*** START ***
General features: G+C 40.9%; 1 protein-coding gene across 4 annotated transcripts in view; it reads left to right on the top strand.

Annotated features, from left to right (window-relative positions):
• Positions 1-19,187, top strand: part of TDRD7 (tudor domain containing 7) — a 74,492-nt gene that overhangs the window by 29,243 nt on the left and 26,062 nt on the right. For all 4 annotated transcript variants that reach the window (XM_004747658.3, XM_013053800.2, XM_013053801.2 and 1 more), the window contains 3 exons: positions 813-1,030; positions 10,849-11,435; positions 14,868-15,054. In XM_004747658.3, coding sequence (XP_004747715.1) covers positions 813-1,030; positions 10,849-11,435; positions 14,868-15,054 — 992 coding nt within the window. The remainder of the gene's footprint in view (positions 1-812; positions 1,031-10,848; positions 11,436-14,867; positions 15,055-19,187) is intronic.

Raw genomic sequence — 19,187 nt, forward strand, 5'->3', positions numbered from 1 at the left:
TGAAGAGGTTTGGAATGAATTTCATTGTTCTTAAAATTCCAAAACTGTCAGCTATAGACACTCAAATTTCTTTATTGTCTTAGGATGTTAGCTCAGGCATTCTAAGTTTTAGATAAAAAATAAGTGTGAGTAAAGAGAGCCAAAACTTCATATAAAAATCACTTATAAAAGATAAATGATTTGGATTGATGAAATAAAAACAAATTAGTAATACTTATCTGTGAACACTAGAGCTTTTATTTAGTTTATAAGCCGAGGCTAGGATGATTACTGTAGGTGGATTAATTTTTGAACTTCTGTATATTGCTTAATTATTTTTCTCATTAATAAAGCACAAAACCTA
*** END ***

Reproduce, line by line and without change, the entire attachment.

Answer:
General features: G+C 40.9%; 1 protein-coding gene across 4 annotated transcripts in view; it reads left to right on the top strand.

Annotated features, from left to right (window-relative positions):
• Positions 1-19,187, top strand: part of TDRD7 (tudor domain containing 7) — a 74,492-nt gene that overhangs the window by 29,243 nt on the left and 26,062 nt on the right. For all 4 annotated transcript variants that reach the window (XM_004747658.3, XM_013053800.2, XM_013053801.2 and 1 more), the window contains 3 exons: positions 813-1,030; positions 10,849-11,435; positions 14,868-15,054. In XM_004747658.3, coding sequence (XP_004747715.1) covers positions 813-1,030; positions 10,849-11,435; positions 14,868-15,054 — 992 coding nt within the window. The remainder of the gene's footprint in view (positions 1-812; positions 1,031-10,848; positions 11,436-14,867; positions 15,055-19,187) is intronic.

Raw genomic sequence — 19,187 nt, forward strand, 5'->3', positions numbered from 1 at the left:
TGAAGAGGTTTGGAATGAATTTCATTGTTCTTAAAATTCCAAAACTGTCAGCTATAGACACTCAAATTTCTTTATTGTCTTAGGATGTTAGCTCAGGCATTCTAAGTTTTAGATAAAAAATAAGTGTGAGTAAAGAGAGCCAAAACTTCATATAAAAATCACTTATAAAAGATAAATGATTTGGATTGATGAAATAAAAACAAATTAGTAATACTTATCTGTGAACACTAGAGCTTTTATTTAGTTTATAAGCCGAGGCTAGGATGATTACTGTAGGTGGATTAATTTTTGAACTTCTGTATATTGCTTAATTATTTTTCTCATTAATAAAGCACAAAACCTA